Judson and his team use a piece of technology called an EEG Mirror to help train meditators recognise and return to flow state.  A set of sensors are wore over the cranium which pick up faint signals in the brain, a computer then uses these signals to plot which parts of the brain are active. Judson’s research shows that when a part of the brain called the Post Cingular Cortex becomes quiet during meditation it indicates that the meditator is experiencing flow state. A feedback mechanism then tells the meditator ‘this! this feeling right now, that IS flow state!’ so they can recognise it.

This is an essential step in successful training, to know what it is you are aiming for so you can get back there more efficiently next time.


Judson and his team are currently working on a clinical iteration for their tool, and I am attempting to help design what this will look and feel like.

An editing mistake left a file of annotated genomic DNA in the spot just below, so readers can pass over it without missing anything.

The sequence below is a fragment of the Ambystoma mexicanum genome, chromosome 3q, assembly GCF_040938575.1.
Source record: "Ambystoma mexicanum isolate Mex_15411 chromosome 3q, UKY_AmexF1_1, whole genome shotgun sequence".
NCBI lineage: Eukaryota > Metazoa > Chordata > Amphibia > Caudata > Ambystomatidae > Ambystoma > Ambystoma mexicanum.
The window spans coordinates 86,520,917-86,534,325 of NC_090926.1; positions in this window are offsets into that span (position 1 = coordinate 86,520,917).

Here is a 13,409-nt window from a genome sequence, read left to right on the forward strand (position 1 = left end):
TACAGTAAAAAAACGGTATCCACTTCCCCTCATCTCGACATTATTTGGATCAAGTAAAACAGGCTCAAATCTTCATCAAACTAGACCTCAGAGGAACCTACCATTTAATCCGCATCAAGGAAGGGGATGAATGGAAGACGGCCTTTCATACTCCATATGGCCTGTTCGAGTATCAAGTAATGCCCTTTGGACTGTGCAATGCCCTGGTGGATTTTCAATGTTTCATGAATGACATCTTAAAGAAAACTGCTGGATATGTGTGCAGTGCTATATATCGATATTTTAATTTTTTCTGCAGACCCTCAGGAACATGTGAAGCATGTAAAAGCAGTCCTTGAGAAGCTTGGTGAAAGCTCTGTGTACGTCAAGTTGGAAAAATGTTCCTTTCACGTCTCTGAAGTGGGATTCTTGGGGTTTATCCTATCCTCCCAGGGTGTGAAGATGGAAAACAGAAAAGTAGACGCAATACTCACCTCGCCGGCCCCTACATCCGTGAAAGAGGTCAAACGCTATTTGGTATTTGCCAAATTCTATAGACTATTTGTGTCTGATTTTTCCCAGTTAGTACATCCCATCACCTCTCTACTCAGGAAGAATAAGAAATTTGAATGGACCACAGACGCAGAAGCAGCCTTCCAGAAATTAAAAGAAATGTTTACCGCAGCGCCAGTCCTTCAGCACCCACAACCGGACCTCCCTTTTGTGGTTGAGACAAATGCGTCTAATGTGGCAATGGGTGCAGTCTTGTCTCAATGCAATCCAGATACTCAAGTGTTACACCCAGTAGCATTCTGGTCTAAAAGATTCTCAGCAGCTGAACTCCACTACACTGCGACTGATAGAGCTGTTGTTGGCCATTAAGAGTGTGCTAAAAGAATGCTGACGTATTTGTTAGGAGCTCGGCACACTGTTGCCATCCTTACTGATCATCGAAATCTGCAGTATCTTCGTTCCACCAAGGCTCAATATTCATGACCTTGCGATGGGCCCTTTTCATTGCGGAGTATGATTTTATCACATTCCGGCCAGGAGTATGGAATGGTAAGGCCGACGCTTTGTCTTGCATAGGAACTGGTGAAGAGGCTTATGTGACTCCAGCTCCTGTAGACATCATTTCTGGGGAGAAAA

There are two main sides to this design project, firstly to redesign the EEG Cap to fit with their new brief.


I have been exploring new kinds of forms and fits to create a more comfortable, attractive headset.


Secondly there is the feedback method, the way the user is notified about how deep into Flow state they are. The current method is a visual graph on a computer screen, my initial reaction to this is that as I meditate with my eyes closed, it would be somewhat distracting.


I want to investigate broadly what kind of cue will be the ‘best’ for communicating with a  meditator during meditation. By ‘best’ I mean the least distracting and most enjoyable whilst still being accurate. Is there a preferable type of sense to engage? Sight? Smell? Tactile?